Putin’s long tenure in power has been defined by the reimposition of stability, reversing the chaos of the 1990s. Nowhere has this been felt more acutely than in the troubled republics of the North Caucasus. Putin’s first act as president was to launch the Second Chechen War, resulting in the destruction of the separatist Chechen Republic of Ichkeria. The war saw a litany of unchecked abuses by the Russian armed forces, from indiscriminate bombardmentof urban areas to the mass execution of civilians, demonstrating the callous attitude of the new Russian leadership toward the region’s indigenous population. Moscow’s response to the spiraling insurgency that spread across the rest of the North Caucasus in the following years was similarly brutal. Since 2014, the security situation in the North Caucasus has largely stabilized. Yet Putin has continued to view the nonRussian populations of the region, with their strong local cultures and identities, as potential threats to Moscow’s authority. National minority languages in the North Caucasus were already under threat—facing budget reductions and federal efforts to reduce the public role of non-Russian languages, the last decade had seen education opportunities in minority languages reduced by as much as 50 percentin some areas—and the recent lull in fighting has opened the door for more ambitious plans to suppress their identities entirely. When the new language bill was tabled in the Duma, not a single North Caucasian representative voted againstit. This was no surprise, as most had been picked for their loyalty to the Kremlin. Yet civil society’s response was a different story. Just prior to the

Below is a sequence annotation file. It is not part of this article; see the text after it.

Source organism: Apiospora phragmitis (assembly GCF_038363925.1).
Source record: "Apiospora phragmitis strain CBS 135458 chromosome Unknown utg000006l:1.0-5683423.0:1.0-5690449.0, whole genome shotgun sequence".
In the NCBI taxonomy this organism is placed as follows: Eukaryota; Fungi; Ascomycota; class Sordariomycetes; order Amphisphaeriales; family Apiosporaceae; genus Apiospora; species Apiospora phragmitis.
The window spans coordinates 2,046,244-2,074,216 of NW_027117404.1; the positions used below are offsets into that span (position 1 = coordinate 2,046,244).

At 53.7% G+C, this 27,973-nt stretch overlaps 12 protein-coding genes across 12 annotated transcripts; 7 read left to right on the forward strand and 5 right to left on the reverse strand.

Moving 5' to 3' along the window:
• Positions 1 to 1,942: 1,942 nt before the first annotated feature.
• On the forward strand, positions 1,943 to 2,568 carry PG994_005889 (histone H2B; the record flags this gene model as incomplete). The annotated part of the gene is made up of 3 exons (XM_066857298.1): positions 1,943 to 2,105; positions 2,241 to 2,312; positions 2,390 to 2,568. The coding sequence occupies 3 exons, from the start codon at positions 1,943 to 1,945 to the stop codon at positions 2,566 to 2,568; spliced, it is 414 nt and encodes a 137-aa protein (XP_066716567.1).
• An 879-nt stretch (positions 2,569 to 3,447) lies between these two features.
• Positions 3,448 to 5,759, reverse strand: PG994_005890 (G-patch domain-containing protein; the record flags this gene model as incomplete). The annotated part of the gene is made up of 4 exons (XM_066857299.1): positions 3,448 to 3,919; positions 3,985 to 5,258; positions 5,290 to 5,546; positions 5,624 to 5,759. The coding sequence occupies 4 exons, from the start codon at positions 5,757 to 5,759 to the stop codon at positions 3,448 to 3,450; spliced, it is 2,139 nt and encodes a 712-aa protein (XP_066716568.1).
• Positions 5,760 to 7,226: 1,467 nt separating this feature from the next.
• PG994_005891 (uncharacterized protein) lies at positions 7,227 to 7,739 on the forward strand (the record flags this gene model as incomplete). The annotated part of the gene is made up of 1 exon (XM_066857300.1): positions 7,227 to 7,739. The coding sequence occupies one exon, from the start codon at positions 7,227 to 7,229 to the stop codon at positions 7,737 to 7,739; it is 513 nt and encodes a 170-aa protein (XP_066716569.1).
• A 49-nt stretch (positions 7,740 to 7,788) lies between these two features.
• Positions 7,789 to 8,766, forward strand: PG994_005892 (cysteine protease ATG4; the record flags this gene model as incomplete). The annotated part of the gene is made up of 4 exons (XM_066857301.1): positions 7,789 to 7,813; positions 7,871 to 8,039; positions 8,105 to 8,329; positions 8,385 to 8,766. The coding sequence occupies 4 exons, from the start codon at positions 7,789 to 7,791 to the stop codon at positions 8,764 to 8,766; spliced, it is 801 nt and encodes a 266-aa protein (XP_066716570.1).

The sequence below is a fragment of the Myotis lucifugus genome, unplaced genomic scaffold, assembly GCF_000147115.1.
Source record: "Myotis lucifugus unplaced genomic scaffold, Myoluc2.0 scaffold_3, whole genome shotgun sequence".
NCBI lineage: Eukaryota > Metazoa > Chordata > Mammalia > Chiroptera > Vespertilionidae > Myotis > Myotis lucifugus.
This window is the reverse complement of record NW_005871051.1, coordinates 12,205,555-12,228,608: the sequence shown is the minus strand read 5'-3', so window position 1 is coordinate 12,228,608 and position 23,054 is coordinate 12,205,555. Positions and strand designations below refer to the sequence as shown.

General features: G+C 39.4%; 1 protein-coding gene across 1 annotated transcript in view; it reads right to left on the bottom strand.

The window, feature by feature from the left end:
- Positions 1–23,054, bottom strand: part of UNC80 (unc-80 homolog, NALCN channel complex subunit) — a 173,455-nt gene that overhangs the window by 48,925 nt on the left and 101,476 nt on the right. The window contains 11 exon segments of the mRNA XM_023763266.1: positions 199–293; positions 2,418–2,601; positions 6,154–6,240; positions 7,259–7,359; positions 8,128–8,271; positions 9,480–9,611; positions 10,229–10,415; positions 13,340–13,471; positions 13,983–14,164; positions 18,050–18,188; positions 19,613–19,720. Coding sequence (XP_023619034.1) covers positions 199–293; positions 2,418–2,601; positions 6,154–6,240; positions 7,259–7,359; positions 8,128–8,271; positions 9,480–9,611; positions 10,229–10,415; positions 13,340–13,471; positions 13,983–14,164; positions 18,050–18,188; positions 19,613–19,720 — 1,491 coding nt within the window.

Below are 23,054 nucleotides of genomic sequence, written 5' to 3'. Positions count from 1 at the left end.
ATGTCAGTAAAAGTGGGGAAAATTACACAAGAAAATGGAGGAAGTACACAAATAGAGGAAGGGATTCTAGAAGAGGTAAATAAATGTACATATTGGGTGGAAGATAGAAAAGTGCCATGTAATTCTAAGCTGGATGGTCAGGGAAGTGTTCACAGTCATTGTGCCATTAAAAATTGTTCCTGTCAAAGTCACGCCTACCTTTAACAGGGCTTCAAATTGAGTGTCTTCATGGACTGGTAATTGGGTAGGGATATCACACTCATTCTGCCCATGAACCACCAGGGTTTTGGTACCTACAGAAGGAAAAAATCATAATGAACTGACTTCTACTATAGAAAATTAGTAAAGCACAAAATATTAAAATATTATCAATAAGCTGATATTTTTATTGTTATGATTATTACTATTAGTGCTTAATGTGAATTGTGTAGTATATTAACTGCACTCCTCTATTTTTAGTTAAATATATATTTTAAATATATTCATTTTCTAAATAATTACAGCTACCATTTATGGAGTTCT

bill’s adoption, a group of representatives from 12 of Russia’s ethnic republics, including five in the North Caucasus, called for the legislation to be blocked. When it was passed without a single dissenting North Caucasian vote, social media users across the region erupted, blasting their representatives as “cowards” without the courage to reflect the will of the population. Teachers in Chechnya called the measure unacceptable and “the beginning of the end”for minority languages in Russia. The International Circassian Organization called for the new law to be rescinded before it came into force. Civil society figures in Ingushetia, a republic in the North Caucasus, referred to the bill as “cynical discrimination”and noted the particular hypocrisy when compared with the situation of ethnic Russians in the Baltic states, where the Kremlin regularly presses for minority rights. North Ossetian leader Vyacheslav Bitarov vowed to keep the study of the Ossetian language compulsoryin his republic. Both ethnic Kabardins and Balkars decried the lawin their republic’s capital of Nalchik, with one Balkar elder stating that his grandchildren “do not know one word” of their native language even now. This reaction from North Caucasian activists was unsurprising. Despite a lack of state support, civil society groups in the region have made numerous grass-roots efforts to preserve and develop their languages, viewing them as a crucial part of their culture and identity. One group has translated the interface of the popular social media platform VKontakte into seven North Caucasian languages. In Ingushetia, activists have started a project to dub popular animated films into the Ingush language, releasing a translated version of The Lion Kingin May. The Circassian Union, based in Nalchik, has started a project to reconcilethe language’s western (Adyghe) and eastern (Kabardian) dialects in hopes of making it easier to study. Some activists have even suggested abandoning the Cyrillic alphabet, which is ill suited to the large consonant and vowel inventories of North Caucasian languages.